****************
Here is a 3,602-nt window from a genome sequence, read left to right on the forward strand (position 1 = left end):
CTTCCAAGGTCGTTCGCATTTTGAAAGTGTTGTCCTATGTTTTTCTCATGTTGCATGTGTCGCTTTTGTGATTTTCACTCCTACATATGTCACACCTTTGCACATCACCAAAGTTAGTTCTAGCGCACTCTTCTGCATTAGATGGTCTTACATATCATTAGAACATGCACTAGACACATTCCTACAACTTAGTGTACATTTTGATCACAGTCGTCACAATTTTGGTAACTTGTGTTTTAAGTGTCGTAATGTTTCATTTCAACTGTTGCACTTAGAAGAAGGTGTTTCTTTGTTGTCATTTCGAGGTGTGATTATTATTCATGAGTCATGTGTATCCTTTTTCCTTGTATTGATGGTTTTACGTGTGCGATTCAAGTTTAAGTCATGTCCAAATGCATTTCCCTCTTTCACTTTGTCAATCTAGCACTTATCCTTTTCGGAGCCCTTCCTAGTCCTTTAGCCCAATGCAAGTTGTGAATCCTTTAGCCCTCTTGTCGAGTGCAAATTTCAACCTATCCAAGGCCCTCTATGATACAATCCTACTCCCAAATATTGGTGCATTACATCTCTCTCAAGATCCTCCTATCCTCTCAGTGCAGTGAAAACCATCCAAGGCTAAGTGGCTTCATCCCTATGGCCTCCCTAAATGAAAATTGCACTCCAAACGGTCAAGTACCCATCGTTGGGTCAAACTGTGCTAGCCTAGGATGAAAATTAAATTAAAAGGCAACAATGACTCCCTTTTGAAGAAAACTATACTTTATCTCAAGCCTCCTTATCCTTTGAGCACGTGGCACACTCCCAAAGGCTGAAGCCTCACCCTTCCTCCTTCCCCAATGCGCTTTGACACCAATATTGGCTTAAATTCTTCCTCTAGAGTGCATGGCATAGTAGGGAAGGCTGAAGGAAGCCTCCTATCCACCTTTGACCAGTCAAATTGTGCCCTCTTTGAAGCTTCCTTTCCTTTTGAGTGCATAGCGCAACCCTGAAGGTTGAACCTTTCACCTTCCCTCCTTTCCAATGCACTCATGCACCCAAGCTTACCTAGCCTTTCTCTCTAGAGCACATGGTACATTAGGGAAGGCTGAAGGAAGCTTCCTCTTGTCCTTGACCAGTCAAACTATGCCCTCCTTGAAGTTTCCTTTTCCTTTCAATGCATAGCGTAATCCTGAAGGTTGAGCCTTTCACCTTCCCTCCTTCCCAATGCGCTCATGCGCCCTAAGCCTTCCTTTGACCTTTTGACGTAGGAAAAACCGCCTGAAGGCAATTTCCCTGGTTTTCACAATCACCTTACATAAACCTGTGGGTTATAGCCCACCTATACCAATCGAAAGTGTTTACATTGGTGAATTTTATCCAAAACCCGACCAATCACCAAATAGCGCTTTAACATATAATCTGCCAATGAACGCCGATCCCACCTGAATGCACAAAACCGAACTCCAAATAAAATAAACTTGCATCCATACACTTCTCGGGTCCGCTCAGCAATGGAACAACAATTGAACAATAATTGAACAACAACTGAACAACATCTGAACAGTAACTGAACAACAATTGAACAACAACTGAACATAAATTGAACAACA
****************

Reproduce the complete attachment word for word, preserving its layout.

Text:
Here is a 3,602-nt window from a genome sequence, read left to right on the forward strand (position 1 = left end):
CTTCCAAGGTCGTTCGCATTTTGAAAGTGTTGTCCTATGTTTTTCTCATGTTGCATGTGTCGCTTTTGTGATTTTCACTCCTACATATGTCACACCTTTGCACATCACCAAAGTTAGTTCTAGCGCACTCTTCTGCATTAGATGGTCTTACATATCATTAGAACATGCACTAGACACATTCCTACAACTTAGTGTACATTTTGATCACAGTCGTCACAATTTTGGTAACTTGTGTTTTAAGTGTCGTAATGTTTCATTTCAACTGTTGCACTTAGAAGAAGGTGTTTCTTTGTTGTCATTTCGAGGTGTGATTATTATTCATGAGTCATGTGTATCCTTTTTCCTTGTATTGATGGTTTTACGTGTGCGATTCAAGTTTAAGTCATGTCCAAATGCATTTCCCTCTTTCACTTTGTCAATCTAGCACTTATCCTTTTCGGAGCCCTTCCTAGTCCTTTAGCCCAATGCAAGTTGTGAATCCTTTAGCCCTCTTGTCGAGTGCAAATTTCAACCTATCCAAGGCCCTCTATGATACAATCCTACTCCCAAATATTGGTGCATTACATCTCTCTCAAGATCCTCCTATCCTCTCAGTGCAGTGAAAACCATCCAAGGCTAAGTGGCTTCATCCCTATGGCCTCCCTAAATGAAAATTGCACTCCAAACGGTCAAGTACCCATCGTTGGGTCAAACTGTGCTAGCCTAGGATGAAAATTAAATTAAAAGGCAACAATGACTCCCTTTTGAAGAAAACTATACTTTATCTCAAGCCTCCTTATCCTTTGAGCACGTGGCACACTCCCAAAGGCTGAAGCCTCACCCTTCCTCCTTCCCCAATGCGCTTTGACACCAATATTGGCTTAAATTCTTCCTCTAGAGTGCATGGCATAGTAGGGAAGGCTGAAGGAAGCCTCCTATCCACCTTTGACCAGTCAAATTGTGCCCTCTTTGAAGCTTCCTTTCCTTTTGAGTGCATAGCGCAACCCTGAAGGTTGAACCTTTCACCTTCCCTCCTTTCCAATGCACTCATGCACCCAAGCTTACCTAGCCTTTCTCTCTAGAGCACATGGTACATTAGGGAAGGCTGAAGGAAGCTTCCTCTTGTCCTTGACCAGTCAAACTATGCCCTCCTTGAAGTTTCCTTTTCCTTTCAATGCATAGCGTAATCCTGAAGGTTGAGCCTTTCACCTTCCCTCCTTCCCAATGCGCTCATGCGCCCTAAGCCTTCCTTTGACCTTTTGACGTAGGAAAAACCGCCTGAAGGCAATTTCCCTGGTTTTCACAATCACCTTACATAAACCTGTGGGTTATAGCCCACCTATACCAATCGAAAGTGTTTACATTGGTGAATTTTATCCAAAACCCGACCAATCACCAAATAGCGCTTTAACATATAATCTGCCAATGAACGCCGATCCCACCTGAATGCACAAAACCGAACTCCAAATAAAATAAACTTGCATCCATACACTTCTCGGGTCCGCTCAGCAATGGAACAACAATTGAACAATAATTGAACAACAACTGAACAACATCTGAACAGTAACTGAACAACAATTGAACAACAACTGAACATAAATTGAACAACA